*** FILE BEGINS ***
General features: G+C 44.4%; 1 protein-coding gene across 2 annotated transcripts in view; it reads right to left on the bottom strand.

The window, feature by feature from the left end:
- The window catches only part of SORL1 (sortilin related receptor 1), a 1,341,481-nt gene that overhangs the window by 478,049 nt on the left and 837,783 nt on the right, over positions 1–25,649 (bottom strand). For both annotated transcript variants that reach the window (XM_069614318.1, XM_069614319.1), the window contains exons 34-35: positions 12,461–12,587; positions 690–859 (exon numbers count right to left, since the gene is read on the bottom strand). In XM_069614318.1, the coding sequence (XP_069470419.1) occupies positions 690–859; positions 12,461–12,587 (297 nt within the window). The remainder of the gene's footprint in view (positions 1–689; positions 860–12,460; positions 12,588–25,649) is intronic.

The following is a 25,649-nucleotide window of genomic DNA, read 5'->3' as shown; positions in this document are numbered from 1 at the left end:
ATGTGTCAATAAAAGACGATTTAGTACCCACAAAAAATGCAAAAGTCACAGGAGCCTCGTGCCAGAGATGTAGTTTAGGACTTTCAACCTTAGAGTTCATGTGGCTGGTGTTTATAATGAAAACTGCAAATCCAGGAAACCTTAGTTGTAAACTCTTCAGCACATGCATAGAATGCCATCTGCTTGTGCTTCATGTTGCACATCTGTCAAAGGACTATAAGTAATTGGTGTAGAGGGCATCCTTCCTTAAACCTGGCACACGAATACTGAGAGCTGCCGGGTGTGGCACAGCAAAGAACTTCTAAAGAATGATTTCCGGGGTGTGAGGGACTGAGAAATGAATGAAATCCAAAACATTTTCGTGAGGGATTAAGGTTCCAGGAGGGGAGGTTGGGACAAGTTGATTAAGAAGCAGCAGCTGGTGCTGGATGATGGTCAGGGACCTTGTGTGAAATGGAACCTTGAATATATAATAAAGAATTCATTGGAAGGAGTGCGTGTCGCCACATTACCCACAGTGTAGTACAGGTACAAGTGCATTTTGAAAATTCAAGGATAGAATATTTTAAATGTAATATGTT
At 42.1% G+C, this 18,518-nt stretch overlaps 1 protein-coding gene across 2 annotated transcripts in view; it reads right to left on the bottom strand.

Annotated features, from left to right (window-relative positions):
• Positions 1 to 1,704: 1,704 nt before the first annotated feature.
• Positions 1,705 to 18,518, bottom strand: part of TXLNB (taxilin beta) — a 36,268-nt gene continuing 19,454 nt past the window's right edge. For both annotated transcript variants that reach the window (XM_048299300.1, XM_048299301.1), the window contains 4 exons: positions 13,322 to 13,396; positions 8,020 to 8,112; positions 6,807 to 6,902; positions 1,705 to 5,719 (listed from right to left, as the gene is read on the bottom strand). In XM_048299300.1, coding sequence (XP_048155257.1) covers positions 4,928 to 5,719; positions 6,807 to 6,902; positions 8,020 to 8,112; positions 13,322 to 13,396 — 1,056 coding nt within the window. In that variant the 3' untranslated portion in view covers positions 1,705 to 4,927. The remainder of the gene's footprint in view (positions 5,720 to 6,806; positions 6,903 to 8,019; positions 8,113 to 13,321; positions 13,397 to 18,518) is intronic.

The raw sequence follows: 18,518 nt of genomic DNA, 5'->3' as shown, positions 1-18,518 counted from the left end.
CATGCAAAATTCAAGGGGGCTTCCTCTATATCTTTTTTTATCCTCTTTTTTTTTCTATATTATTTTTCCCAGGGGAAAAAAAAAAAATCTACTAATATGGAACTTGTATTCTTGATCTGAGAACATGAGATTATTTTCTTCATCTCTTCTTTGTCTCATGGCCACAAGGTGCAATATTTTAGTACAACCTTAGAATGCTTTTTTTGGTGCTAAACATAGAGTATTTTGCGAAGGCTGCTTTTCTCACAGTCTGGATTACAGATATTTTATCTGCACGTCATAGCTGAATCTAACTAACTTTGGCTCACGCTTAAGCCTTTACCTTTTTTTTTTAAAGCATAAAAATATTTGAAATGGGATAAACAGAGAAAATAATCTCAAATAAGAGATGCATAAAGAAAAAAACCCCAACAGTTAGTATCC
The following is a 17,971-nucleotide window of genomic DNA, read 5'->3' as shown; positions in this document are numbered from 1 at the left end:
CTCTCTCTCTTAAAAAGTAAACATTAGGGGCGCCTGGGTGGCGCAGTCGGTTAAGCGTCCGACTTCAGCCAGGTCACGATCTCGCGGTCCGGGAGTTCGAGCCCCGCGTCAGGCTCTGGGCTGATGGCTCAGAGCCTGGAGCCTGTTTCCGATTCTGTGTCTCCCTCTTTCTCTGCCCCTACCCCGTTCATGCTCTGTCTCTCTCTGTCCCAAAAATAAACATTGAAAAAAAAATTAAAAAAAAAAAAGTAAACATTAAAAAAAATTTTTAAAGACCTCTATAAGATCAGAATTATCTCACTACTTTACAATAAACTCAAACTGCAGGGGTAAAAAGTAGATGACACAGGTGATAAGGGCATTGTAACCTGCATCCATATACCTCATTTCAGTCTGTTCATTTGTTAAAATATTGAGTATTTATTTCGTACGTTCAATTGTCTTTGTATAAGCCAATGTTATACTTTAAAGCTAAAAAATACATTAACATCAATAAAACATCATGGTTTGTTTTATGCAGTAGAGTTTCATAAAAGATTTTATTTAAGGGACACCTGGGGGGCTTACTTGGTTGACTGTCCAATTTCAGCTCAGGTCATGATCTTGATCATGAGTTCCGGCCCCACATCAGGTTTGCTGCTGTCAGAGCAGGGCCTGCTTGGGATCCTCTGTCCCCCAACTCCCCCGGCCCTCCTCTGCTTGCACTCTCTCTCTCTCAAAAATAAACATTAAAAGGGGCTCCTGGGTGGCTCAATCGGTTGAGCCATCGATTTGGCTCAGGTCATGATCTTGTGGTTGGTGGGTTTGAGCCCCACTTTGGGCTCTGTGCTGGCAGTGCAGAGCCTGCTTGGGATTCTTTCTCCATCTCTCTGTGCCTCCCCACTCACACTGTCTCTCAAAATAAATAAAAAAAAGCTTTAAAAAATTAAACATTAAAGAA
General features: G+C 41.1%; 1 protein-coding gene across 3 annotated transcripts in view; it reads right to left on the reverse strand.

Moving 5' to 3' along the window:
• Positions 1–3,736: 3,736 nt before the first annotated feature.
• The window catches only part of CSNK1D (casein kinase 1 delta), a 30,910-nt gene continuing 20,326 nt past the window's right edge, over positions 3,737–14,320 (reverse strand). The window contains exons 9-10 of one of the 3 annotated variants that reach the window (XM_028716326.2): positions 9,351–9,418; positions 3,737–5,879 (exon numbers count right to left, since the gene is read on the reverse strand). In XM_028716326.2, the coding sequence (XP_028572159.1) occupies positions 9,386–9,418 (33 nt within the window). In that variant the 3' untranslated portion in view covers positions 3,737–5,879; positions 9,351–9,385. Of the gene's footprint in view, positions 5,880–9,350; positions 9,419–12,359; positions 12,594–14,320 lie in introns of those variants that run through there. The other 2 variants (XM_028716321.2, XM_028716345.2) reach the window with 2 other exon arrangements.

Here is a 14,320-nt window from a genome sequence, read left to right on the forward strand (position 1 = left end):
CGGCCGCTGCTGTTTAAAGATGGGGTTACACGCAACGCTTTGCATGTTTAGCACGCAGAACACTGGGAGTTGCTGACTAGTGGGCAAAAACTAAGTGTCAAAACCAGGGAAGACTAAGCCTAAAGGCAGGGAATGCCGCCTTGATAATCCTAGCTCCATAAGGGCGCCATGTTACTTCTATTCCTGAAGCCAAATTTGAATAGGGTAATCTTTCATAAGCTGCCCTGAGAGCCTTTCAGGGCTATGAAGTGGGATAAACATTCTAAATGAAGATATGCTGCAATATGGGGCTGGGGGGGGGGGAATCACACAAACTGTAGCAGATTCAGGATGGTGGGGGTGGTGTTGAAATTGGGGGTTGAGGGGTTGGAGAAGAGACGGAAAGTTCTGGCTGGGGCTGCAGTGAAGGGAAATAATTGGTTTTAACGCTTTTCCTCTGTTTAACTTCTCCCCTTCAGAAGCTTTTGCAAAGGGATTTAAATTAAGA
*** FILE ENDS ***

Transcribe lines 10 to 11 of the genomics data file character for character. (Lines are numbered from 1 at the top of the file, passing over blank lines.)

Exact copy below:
The raw sequence follows: 18,518 nt of genomic DNA, 5'->3' as shown, positions 1-18,518 counted from the left end.
CATGCAAAATTCAAGGGGGCTTCCTCTATATCTTTTTTTATCCTCTTTTTTTTTCTATATTATTTTTCCCAGGGGAAAAAAAAAAAATCTACTAATATGGAACTTGTATTCTTGATCTGAGAACATGAGATTATTTTCTTCATCTCTTCTTTGTCTCATGGCCACAAGGTGCAATATTTTAGTACAACCTTAGAATGCTTTTTTTGGTGCTAAACATAGAGTATTTTGCGAAGGCTGCTTTTCTCACAGTCTGGATTACAGATATTTTATCTGCACGTCATAGCTGAATCTAACTAACTTTGGCTCACGCTTAAGCCTTTACCTTTTTTTTTTAAAGCATAAAAATATTTGAAATGGGATAAACAGAGAAAATAATCTCAAATAAGAGATGCATAAAGAAAAAAACCCCAACAGTTAGTATCC